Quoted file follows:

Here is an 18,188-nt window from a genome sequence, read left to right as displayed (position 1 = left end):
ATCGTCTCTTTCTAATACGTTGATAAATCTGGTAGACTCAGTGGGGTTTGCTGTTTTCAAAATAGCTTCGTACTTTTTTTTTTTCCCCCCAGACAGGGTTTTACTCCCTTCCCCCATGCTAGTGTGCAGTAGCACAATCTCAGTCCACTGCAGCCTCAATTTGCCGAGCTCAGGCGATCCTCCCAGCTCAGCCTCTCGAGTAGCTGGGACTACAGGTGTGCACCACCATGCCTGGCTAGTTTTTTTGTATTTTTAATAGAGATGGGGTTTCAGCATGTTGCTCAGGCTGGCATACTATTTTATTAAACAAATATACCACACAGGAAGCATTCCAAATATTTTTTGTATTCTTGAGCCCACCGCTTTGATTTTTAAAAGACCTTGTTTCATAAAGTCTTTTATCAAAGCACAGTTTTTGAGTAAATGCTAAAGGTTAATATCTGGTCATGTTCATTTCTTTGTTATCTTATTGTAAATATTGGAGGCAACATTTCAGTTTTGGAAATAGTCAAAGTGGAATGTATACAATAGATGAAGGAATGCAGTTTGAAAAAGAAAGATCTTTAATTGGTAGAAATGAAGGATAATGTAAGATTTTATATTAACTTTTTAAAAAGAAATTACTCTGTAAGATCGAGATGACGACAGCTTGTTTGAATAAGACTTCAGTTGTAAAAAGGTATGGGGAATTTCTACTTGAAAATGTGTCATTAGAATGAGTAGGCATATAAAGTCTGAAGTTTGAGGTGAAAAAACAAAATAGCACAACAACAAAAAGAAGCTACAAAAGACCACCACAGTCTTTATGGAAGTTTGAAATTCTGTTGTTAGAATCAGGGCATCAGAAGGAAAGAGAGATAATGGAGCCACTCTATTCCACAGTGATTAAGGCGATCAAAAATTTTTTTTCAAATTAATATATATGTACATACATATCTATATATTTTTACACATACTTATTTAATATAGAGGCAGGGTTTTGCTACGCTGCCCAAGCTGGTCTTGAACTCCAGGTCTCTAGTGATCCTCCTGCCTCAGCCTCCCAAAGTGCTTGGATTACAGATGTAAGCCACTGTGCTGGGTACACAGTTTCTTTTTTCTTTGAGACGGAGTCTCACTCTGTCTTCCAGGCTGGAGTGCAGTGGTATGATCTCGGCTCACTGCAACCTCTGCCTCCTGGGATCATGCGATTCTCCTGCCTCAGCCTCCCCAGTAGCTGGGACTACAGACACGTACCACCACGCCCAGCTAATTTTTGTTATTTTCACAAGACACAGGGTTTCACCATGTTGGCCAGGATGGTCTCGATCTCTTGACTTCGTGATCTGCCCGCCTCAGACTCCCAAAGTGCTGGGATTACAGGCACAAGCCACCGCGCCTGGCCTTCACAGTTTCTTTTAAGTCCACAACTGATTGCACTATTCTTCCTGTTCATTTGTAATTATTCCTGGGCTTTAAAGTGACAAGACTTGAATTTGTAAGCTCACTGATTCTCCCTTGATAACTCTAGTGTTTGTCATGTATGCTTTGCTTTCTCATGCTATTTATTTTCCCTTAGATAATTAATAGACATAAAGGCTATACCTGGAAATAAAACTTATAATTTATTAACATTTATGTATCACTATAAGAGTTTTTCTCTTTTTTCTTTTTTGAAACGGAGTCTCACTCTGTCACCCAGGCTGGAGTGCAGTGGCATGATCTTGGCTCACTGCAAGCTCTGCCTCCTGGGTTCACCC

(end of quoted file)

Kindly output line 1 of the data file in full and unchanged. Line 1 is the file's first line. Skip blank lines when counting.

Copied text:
Here is an 18,188-nt window from a genome sequence, read left to right as displayed (position 1 = left end):